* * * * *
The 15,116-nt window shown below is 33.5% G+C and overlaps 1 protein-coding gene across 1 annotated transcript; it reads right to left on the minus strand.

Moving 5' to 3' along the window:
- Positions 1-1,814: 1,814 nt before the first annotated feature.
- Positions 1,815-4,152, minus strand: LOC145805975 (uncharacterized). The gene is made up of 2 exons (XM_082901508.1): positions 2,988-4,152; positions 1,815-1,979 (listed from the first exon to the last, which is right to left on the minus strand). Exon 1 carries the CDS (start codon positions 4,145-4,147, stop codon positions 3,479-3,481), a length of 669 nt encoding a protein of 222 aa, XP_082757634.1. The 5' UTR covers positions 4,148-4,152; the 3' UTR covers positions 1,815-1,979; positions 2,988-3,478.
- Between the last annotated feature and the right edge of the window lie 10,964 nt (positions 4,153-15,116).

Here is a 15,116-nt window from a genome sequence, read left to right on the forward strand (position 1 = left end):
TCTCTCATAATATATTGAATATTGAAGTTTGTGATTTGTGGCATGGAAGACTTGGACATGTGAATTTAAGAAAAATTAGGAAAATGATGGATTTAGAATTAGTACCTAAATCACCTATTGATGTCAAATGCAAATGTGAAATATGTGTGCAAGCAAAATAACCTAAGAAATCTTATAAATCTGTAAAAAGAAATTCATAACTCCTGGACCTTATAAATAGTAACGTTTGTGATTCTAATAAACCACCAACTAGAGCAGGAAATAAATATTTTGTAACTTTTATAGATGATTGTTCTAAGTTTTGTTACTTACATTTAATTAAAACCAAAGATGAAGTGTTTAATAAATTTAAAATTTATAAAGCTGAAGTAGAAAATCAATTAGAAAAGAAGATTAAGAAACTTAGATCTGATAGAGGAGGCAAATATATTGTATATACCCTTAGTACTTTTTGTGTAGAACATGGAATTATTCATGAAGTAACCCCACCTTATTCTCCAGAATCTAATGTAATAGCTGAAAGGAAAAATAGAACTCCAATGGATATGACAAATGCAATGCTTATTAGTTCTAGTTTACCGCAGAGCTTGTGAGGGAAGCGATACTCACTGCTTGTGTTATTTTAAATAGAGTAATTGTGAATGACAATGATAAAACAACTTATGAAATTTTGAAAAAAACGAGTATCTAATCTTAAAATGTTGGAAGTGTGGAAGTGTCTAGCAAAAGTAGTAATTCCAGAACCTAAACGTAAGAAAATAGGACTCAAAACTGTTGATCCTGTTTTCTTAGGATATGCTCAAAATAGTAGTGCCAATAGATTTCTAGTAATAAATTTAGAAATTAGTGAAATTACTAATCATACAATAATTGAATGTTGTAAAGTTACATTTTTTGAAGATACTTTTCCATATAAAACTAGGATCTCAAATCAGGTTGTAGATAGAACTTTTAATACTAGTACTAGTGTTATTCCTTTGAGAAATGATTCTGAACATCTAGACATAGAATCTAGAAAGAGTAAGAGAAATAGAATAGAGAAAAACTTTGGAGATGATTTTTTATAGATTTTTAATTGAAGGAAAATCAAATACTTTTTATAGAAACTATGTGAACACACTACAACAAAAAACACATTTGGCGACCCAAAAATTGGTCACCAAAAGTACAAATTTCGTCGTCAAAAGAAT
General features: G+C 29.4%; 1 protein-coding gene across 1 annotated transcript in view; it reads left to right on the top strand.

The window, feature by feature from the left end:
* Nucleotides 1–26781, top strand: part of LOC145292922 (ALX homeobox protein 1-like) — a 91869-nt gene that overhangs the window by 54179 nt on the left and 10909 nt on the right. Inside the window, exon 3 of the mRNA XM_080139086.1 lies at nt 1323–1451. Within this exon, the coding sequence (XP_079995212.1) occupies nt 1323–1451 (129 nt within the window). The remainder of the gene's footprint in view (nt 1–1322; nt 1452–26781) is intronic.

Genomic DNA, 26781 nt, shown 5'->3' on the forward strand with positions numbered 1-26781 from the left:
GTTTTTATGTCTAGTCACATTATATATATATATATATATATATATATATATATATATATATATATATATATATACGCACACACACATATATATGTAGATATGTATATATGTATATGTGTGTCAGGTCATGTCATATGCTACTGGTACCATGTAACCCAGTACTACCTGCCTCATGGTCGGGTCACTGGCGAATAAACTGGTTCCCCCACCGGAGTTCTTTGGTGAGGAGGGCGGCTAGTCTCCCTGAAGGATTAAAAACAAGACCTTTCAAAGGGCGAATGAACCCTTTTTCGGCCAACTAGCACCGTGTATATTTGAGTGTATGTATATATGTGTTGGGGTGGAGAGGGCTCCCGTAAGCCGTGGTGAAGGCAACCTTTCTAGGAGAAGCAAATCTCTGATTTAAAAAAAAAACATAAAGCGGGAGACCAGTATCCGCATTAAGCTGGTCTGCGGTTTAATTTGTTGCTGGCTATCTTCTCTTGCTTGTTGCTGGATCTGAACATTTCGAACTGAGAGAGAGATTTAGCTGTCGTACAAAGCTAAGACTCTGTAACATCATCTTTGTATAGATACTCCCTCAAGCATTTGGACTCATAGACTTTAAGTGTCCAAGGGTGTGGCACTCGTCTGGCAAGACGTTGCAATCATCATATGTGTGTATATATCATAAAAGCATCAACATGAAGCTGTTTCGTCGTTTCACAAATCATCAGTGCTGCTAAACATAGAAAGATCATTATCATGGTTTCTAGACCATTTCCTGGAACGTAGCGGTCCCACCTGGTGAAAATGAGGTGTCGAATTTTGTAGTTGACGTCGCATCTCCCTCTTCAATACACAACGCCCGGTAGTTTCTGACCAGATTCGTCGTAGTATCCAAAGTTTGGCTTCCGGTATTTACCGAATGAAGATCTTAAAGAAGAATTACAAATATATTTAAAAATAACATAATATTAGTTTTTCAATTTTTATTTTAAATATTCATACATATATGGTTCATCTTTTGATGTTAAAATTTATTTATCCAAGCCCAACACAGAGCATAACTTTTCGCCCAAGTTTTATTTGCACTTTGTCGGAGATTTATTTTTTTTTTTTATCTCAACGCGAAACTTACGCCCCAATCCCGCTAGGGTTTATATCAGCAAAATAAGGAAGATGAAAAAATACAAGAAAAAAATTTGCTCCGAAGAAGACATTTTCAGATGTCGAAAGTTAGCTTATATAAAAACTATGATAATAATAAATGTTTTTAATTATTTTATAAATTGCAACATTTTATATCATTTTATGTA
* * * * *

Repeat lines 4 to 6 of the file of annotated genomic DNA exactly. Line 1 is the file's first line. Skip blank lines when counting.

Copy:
- Positions 1,815-4,152, minus strand: LOC145805975 (uncharacterized). The gene is made up of 2 exons (XM_082901508.1): positions 2,988-4,152; positions 1,815-1,979 (listed from the first exon to the last, which is right to left on the minus strand). Exon 1 carries the CDS (start codon positions 4,145-4,147, stop codon positions 3,479-3,481), a length of 669 nt encoding a protein of 222 aa, XP_082757634.1. The 5' UTR covers positions 4,148-4,152; the 3' UTR covers positions 1,815-1,979; positions 2,988-3,478.
- Between the last annotated feature and the right edge of the window lie 10,964 nt (positions 4,153-15,116).

Here is a 15,116-nt window from a genome sequence, read left to right on the forward strand (position 1 = left end):